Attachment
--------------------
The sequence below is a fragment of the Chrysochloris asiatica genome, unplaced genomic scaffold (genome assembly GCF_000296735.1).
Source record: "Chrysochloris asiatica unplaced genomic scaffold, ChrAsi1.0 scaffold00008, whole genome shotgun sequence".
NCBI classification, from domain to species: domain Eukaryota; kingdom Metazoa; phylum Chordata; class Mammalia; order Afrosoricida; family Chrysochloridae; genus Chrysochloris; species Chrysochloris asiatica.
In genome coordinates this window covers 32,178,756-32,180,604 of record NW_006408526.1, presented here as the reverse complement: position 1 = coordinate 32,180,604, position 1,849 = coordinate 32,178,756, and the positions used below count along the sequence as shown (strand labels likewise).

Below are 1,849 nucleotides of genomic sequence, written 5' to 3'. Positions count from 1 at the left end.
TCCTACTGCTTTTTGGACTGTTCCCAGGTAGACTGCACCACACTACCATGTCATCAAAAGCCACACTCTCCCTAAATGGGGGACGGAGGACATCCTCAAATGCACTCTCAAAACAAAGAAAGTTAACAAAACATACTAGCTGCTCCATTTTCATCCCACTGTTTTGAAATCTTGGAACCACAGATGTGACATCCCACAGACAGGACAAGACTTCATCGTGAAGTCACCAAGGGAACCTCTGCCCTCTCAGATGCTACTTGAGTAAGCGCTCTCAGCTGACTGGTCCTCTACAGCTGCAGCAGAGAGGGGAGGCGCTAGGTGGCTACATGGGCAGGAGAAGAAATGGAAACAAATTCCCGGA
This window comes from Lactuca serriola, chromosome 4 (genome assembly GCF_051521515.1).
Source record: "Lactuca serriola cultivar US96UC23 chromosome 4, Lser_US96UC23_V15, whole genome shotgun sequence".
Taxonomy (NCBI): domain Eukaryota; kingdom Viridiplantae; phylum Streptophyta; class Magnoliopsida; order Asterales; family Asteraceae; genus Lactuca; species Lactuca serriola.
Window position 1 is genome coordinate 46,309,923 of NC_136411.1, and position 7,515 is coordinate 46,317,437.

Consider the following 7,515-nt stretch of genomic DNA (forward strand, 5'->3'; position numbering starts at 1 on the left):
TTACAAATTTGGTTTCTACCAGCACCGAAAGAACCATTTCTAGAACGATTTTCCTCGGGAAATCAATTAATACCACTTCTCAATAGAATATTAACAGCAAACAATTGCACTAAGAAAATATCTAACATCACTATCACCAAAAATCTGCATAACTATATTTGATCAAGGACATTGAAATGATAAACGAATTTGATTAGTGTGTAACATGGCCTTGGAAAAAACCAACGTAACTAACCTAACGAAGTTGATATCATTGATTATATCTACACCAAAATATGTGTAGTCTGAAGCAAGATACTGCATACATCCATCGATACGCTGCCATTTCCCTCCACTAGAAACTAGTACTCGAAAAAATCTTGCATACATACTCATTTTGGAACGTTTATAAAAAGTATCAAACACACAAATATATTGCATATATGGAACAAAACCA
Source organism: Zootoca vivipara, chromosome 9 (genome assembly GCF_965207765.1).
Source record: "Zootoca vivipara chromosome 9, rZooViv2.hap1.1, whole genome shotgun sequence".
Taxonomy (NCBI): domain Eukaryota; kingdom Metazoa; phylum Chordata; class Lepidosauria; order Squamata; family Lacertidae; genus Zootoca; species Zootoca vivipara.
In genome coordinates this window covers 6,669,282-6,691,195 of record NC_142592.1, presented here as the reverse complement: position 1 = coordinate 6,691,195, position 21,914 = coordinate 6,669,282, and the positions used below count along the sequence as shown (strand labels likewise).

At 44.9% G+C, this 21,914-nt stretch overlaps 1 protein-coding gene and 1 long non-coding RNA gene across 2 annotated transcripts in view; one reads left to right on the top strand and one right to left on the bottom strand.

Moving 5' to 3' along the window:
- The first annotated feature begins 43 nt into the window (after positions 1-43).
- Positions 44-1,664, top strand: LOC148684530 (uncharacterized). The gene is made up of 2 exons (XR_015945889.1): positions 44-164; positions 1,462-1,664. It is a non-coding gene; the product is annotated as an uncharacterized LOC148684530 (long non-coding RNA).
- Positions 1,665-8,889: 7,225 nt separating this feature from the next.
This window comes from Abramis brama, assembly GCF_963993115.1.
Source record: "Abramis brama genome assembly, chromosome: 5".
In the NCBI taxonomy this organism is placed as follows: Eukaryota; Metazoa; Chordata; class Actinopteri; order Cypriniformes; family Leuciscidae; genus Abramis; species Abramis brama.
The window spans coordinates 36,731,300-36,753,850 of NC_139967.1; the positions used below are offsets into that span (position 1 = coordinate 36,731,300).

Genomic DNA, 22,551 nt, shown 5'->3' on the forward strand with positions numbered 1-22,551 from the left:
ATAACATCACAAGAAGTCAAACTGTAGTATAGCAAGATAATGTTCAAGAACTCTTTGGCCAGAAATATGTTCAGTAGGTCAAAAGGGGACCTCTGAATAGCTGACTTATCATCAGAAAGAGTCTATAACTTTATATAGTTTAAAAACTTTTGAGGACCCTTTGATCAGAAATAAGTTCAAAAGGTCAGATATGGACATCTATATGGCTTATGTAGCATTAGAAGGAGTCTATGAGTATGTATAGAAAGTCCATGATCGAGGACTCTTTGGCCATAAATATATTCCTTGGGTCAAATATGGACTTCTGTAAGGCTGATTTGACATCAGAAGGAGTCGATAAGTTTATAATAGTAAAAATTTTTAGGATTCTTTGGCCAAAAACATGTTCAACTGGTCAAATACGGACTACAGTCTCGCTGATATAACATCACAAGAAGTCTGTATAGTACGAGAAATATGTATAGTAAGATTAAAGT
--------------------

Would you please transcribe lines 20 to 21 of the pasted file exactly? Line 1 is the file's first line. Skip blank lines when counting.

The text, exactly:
- Positions 44-1,664, top strand: LOC148684530 (uncharacterized). The gene is made up of 2 exons (XR_015945889.1): positions 44-164; positions 1,462-1,664. It is a non-coding gene; the product is annotated as an uncharacterized LOC148684530 (long non-coding RNA).
- Positions 1,665-8,889: 7,225 nt separating this feature from the next.